Important decorative details of some of Frank Lloyd Wright's Prairie Houses are now in major museums-which are not about to return them to the original rooms for which they were expressly designed.

Fortunately, that is not the case at Ten Chimneys. Everything Alfred Lunt or Lynn Fontanne bought or created for each of the many rooms is still in place. In the exact places they intended for these treasures, in fact!

This very nearly was lost. After Lunt and Fontanne had both passed on-and a surviving relative had also died-the estate was to be auctioned. And all its furniture, fittings, and wonderful memorabilia would be dispersed.

Fortunately, a passionate Madison restaurateur and theatre-historian, Joseph W. Garton, believed so strongly that this should be prevented that he bought the entire estate outright in 1996. With a seven-figure loan, against his own personal assets!

But even more funding was needed to make immediate repairs to the roofs and other exteriors, to protect inner ceilings and the marvelous hand-painted murals from further damage.

To that end, the Ten Chimneys Foundation was created in 1997. It bought the estate from Garton, who is today the Prime Mover in the ongoing restoration of the various houses and the creation of the new Program Center.

The fund-raising goal for these projects is $12.5 million. Over $11 million has already been subscribed, but even small sums are welcome so Ten Chimneys can open to the public on schedule in 2003. On 26 May, the Lunts' wedding anniversary!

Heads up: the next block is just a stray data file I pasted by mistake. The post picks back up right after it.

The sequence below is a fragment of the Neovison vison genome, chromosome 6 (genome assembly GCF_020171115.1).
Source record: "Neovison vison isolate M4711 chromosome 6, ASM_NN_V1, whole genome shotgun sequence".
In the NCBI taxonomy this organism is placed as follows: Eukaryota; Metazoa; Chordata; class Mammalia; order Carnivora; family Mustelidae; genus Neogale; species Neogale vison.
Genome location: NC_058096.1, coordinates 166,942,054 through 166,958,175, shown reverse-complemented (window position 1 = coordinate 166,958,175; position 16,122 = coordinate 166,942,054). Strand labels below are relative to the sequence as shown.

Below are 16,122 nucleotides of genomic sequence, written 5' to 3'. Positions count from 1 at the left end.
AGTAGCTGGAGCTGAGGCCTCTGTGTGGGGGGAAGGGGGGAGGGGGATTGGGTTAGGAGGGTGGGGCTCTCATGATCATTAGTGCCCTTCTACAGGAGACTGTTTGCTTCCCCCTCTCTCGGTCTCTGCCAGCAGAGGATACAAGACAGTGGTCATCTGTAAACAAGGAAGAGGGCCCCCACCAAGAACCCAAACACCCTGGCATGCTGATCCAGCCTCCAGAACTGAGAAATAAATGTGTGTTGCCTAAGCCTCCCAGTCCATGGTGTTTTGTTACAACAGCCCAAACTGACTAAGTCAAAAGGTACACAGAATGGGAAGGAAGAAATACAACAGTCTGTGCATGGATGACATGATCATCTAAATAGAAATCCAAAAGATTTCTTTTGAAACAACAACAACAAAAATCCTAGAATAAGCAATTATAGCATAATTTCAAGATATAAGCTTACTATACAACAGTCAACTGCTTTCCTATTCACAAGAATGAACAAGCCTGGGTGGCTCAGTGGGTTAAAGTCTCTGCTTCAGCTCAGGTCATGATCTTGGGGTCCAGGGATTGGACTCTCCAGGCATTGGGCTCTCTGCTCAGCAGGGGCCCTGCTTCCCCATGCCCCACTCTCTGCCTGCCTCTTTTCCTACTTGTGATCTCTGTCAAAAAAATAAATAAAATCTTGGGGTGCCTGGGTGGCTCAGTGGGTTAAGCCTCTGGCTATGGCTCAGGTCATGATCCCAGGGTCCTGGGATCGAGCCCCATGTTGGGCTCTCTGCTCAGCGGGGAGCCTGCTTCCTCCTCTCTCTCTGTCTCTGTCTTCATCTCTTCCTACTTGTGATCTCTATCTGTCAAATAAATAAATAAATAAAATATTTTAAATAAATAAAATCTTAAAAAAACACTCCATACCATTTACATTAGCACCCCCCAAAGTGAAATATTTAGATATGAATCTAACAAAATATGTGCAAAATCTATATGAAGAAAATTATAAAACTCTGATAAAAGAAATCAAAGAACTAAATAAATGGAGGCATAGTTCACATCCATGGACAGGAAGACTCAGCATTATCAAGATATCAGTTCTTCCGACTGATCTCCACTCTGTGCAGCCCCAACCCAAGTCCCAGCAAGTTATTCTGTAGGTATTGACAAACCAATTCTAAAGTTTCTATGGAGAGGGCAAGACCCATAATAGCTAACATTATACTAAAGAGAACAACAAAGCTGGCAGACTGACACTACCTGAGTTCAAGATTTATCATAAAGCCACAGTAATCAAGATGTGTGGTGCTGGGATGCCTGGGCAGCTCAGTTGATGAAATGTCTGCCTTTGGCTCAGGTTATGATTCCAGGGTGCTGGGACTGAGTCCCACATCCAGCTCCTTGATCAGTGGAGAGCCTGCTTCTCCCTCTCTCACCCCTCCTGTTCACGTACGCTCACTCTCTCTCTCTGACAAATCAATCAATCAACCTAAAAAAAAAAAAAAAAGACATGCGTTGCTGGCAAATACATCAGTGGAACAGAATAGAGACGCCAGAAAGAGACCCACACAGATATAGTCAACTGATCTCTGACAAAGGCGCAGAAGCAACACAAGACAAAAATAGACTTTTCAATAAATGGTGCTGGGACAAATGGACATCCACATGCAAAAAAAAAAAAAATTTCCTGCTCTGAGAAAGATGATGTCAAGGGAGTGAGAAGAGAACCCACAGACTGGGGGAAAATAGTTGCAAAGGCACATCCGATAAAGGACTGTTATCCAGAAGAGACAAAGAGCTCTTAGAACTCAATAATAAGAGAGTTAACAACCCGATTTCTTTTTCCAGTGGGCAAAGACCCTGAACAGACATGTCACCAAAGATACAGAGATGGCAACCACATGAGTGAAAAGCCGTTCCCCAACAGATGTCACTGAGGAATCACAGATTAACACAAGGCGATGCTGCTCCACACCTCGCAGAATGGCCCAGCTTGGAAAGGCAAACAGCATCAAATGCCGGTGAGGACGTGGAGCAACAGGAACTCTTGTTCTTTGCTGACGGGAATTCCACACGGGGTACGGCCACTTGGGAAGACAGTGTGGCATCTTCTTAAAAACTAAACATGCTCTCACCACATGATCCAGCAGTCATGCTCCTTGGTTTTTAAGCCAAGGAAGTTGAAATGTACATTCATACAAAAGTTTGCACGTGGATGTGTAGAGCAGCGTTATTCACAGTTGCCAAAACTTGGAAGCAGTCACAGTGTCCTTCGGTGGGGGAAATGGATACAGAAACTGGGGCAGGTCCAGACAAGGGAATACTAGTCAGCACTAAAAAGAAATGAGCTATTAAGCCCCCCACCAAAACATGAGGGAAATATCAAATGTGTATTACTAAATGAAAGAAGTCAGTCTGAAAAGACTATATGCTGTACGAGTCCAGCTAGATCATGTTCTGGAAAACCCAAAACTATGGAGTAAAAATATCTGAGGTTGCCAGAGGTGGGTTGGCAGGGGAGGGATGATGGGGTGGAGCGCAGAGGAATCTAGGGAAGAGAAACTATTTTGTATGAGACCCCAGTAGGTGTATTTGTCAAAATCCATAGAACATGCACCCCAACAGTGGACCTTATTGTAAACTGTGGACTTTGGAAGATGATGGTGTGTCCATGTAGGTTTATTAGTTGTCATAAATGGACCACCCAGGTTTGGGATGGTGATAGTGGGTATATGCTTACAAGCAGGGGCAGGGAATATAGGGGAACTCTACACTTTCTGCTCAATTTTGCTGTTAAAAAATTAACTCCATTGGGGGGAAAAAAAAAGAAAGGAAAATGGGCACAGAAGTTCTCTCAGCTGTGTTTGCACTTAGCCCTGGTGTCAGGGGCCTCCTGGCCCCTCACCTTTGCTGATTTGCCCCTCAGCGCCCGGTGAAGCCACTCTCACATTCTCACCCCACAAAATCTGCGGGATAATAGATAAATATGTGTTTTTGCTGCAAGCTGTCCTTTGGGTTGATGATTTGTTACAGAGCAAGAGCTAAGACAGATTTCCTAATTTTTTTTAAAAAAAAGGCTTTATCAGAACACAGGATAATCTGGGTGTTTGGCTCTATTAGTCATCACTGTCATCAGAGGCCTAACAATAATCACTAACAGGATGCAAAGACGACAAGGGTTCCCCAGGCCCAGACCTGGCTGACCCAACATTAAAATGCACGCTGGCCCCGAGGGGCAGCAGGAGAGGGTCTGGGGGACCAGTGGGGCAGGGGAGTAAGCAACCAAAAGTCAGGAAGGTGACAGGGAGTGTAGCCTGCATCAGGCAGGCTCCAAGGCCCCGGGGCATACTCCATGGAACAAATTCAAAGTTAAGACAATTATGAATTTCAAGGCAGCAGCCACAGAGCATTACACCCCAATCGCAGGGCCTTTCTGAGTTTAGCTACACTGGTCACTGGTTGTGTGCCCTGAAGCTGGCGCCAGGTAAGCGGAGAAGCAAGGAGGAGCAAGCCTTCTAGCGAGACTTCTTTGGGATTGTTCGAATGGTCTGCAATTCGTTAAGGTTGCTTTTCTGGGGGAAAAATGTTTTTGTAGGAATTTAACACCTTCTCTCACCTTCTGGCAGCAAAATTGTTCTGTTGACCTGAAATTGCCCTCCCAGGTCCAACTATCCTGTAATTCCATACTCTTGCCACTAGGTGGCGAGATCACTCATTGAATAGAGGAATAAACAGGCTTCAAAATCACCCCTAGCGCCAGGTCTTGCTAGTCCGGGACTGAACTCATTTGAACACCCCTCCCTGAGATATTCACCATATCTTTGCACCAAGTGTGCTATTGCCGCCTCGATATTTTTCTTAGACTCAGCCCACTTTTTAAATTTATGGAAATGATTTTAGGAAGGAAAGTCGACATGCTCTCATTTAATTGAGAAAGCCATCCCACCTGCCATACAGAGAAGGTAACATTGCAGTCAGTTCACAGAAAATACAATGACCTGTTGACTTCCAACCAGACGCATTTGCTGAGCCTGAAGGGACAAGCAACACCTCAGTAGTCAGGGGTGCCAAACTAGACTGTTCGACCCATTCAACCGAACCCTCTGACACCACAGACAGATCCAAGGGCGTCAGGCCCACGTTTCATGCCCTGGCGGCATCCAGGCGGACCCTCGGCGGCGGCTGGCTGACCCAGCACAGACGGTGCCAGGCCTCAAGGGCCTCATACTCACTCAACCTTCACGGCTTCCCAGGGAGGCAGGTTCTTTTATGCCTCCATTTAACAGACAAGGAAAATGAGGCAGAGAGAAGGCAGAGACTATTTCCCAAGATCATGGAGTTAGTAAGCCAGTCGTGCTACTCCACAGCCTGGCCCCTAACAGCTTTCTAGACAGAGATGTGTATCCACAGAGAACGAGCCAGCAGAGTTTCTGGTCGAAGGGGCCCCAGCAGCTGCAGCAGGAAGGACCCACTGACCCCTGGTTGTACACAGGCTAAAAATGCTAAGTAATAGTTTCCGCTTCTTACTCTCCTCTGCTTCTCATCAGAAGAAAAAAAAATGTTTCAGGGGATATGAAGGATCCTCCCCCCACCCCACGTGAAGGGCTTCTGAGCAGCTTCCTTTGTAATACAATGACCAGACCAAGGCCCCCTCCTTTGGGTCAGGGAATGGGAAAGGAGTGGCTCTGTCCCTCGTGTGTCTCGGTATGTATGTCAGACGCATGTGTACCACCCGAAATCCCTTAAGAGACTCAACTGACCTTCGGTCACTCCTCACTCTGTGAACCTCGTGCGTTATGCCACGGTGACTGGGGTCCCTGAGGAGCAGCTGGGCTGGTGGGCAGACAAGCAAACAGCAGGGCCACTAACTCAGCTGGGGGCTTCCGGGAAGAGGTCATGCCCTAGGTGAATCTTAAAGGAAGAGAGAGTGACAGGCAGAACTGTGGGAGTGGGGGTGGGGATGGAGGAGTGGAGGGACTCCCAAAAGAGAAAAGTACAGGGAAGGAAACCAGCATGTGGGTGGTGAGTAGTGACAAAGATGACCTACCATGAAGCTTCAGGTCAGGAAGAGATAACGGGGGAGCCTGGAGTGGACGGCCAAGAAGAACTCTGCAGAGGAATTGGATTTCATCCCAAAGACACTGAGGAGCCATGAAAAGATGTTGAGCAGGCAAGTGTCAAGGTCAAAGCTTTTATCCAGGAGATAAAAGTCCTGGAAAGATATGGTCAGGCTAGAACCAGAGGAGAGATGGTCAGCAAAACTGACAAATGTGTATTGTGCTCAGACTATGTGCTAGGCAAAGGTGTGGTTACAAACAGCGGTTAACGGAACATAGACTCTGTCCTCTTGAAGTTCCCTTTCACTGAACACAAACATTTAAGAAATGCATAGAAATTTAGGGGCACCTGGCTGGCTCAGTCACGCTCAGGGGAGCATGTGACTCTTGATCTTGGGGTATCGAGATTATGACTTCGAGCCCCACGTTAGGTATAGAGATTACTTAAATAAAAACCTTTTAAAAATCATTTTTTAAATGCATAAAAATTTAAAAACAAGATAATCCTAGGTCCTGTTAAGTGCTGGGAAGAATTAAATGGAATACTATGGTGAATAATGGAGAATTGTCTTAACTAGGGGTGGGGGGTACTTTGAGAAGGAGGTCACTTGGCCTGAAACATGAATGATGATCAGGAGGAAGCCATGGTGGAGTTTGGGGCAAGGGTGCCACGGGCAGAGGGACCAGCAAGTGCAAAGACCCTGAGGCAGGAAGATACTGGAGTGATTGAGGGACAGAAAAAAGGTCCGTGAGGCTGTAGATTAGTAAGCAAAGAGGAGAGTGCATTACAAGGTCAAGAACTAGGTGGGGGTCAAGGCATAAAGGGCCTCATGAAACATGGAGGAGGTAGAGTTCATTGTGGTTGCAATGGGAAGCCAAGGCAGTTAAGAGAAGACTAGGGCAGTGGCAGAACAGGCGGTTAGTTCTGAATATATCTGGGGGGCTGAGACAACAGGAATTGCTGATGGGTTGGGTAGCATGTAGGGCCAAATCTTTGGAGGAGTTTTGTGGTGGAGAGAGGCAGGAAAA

For more information-or for making donations-log onto the Foundation's website: www.tenchimneys.org

Or, if you don't have Internet access or e-mail-and possibly actually saw the Lunts on stage!-write to Ten Chimneys Foundation, PO Box 225, Genesee Depot, WI 53127. A phone-call will reach them at 262-968-4161.

If Joseph Garton or his VP Sean Malone don't answer, you will surely hear the voice of one of the friendly and well-informed staff. Possibly the charming guide who took our group on an amazing tour of the various buildings, pointing out many treasures and decorations we otherwise might have missed.

The 18th century Swedish log-cabin is especially interesting. But the Hen-House-where Lunt installed his mother and sister, when he and Lynn moved into the main house-is also Swedish-themed, with colorful folkloric scenes of Bible stories original to Dalarna in Central Sweden.
TEN CHIMNEYS DINING-ROOM RESTORED. Photo: ©Ten Chimneys Foundation/David Mullikin, 2002.

But you will just have to go to Ten Chimneys yourself to see all these wonders. And to imagine what it must have been like to have had a gourmet meal whipped up by expert chef Alfred, and then share theatre anecdotes with Noël, Larry, and Helen!

On the way there or back, you can stop off in Milwaukee to see the handsomely restored Pabst Theatre. Over my desk there is a paper fan with this slogan: I'M A FAN OF THE PABST THEATRE!

But I have never been back to Madison since my graduation in 1951. Nor have the Badgers ever invited me to give a theatre-course at UW. Or even to donate to the scholarship fund!

No matter. I'm already committed to UC/Berkeley [AB] and Stanford University [PhD]. [Loney]

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Copyright © Glenn Loney 2002. No re-publication or broadcast use without proper credit of authorship. Suggested credit line: "Glenn Loney, New York Theatre Wire." Reproduction rights please contact: jslaff@nytheatre-wire.com.